To Pitch or not to Pitch - What COVID-19 Means for Media Relations

A look at what the media is covering to get direction on how we should proceed

To pitch or not to pitch – that is the question. The thing is, that is always the question. In an ever-evolving media landscape, media relations practitioners are constantly questioning themselves and the landscape before they go out with a pitch. On a good day, you or your agency will wonder – is now the right time? Is this the best time of day? Is this the right reporter? So. Many. Questions.

The silver lining: if you or your agency are good at trusting your gut, have solid relationships and understand how the media works, you have been training for moments like these your whole career. Though the COVID-19 crisis presents its own unique challenges, the questions are still the same and primarily boil down to – is this news relevant to this reporter currently?

Let’s look at what the media is covering to get direction on how we should proceed. They are covering ALL things COVID-19. The first step should be to assess whether you can offer a relevant and practical viewpoint on COVID-19. First and foremost, the media is looking for experts and resources, as well as human stories about the impacts of the coronavirus. They are looking at every angle – from health to sports, parenting, education and more. Are you a wedding planner who can weigh in on the impact of postponed plans? Are you a business or nonprofit that is doing something to help the community? Do you speak Spanish or Creole (as many outlets are noting a lack of bilingual experts to reach multicultural audiences)? The pitch needs to be relevant or risks coming off as tone-deaf and insincere, or worse, trying to capitalize on a crisis. When in doubt if it is relevant enough (or at all), don’t send it out – or you risk ending up in a journalist’s Twitter feed.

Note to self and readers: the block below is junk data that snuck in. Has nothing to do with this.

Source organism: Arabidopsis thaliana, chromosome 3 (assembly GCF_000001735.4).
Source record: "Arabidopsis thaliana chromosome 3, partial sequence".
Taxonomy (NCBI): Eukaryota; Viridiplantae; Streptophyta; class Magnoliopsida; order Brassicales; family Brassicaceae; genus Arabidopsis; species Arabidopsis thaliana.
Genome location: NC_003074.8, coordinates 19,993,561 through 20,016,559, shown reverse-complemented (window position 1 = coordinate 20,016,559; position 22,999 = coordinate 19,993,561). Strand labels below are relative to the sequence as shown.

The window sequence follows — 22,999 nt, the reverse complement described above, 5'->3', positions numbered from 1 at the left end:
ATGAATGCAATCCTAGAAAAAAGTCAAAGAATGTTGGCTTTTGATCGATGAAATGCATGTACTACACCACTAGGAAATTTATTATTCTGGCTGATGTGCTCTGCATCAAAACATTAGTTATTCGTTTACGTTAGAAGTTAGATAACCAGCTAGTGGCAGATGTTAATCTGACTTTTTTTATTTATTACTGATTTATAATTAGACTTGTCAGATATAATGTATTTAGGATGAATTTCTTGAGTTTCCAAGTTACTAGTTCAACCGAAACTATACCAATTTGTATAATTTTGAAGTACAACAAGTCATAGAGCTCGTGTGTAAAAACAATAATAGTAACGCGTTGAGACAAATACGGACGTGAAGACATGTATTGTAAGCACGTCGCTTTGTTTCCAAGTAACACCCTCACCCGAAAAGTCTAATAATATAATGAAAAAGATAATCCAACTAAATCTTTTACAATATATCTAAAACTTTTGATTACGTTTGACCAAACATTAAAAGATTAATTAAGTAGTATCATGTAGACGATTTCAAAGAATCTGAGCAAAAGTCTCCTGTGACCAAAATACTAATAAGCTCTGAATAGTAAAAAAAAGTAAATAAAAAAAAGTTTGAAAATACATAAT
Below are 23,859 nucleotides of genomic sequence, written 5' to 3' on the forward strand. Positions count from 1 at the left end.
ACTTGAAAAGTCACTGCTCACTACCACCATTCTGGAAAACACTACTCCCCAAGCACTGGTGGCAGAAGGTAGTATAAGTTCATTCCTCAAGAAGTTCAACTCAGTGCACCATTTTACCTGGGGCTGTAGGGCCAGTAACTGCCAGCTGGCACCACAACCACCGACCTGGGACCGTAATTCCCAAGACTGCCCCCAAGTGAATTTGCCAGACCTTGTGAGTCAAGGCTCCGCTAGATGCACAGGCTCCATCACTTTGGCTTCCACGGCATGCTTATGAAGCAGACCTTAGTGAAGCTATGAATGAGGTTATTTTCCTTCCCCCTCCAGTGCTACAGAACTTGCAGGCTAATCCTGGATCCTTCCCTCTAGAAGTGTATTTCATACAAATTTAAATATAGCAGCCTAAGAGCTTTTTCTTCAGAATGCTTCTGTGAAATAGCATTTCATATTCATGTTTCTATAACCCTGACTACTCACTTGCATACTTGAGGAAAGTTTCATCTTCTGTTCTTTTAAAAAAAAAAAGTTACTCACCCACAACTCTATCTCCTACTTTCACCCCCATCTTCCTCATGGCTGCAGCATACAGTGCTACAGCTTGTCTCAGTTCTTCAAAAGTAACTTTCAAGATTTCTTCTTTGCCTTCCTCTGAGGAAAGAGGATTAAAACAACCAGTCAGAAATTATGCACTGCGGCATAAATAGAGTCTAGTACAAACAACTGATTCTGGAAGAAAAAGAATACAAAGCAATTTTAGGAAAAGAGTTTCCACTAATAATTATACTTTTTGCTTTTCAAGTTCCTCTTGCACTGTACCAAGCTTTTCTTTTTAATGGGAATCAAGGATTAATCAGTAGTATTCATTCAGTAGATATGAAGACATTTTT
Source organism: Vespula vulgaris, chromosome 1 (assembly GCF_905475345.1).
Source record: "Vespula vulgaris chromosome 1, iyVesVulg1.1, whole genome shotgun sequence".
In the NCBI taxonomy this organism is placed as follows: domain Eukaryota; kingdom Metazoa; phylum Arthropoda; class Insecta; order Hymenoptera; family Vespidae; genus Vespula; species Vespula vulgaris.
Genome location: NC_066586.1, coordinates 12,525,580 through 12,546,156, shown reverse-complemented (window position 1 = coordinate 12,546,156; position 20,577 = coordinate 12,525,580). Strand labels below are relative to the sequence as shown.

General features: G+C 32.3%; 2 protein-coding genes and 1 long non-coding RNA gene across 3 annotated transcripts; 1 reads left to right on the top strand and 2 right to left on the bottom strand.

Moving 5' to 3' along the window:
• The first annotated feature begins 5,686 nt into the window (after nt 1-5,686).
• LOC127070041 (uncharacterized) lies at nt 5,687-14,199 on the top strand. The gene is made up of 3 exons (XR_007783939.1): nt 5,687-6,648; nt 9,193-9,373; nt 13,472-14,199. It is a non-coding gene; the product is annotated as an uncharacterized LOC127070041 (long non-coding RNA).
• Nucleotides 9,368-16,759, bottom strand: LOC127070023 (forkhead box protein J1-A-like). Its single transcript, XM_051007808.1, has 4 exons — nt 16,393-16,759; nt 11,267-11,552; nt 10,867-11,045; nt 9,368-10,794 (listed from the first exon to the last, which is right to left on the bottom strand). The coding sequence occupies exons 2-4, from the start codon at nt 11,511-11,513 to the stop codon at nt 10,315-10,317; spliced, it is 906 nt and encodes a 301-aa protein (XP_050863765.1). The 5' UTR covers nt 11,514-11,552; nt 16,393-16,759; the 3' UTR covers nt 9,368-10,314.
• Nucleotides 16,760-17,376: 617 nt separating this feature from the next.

And if you do not have a relevant angle? Media understands that people need a break from purely COVID-19 stories, and there may still be opportunities to cut through the clutter. Consider publications that may be covering the pandemic less closely, like lifestyle magazines and trade publications. The latter will cover the effects of COVID-19, but it will be less likely that they devote 100 percent of their staff to the ever-changing situation. The former runs on a much longer lead time and often includes content that is much more upbeat and planned.

There are plenty of reporters on Twitter right now shaming PR reps for being tone-deaf and out of touch. Conversely, there are plenty that are asking for content – noting their readers do not want only COVID-19 news. There is certainly room, albeit less room, for strategic and quality pitches.

Knowing when and how to move forward in a difficult media and social landscape is the job of an expert. It is more critical than ever to have a conscientious communicator as part of your team, crisis or not. The Moore team is helping brands from all industries navigate the ever-changing landscape – we can apply our proven strategies to your brand to ensure you cut through the complexities and emerge as a stronger, relevant organization.

Fin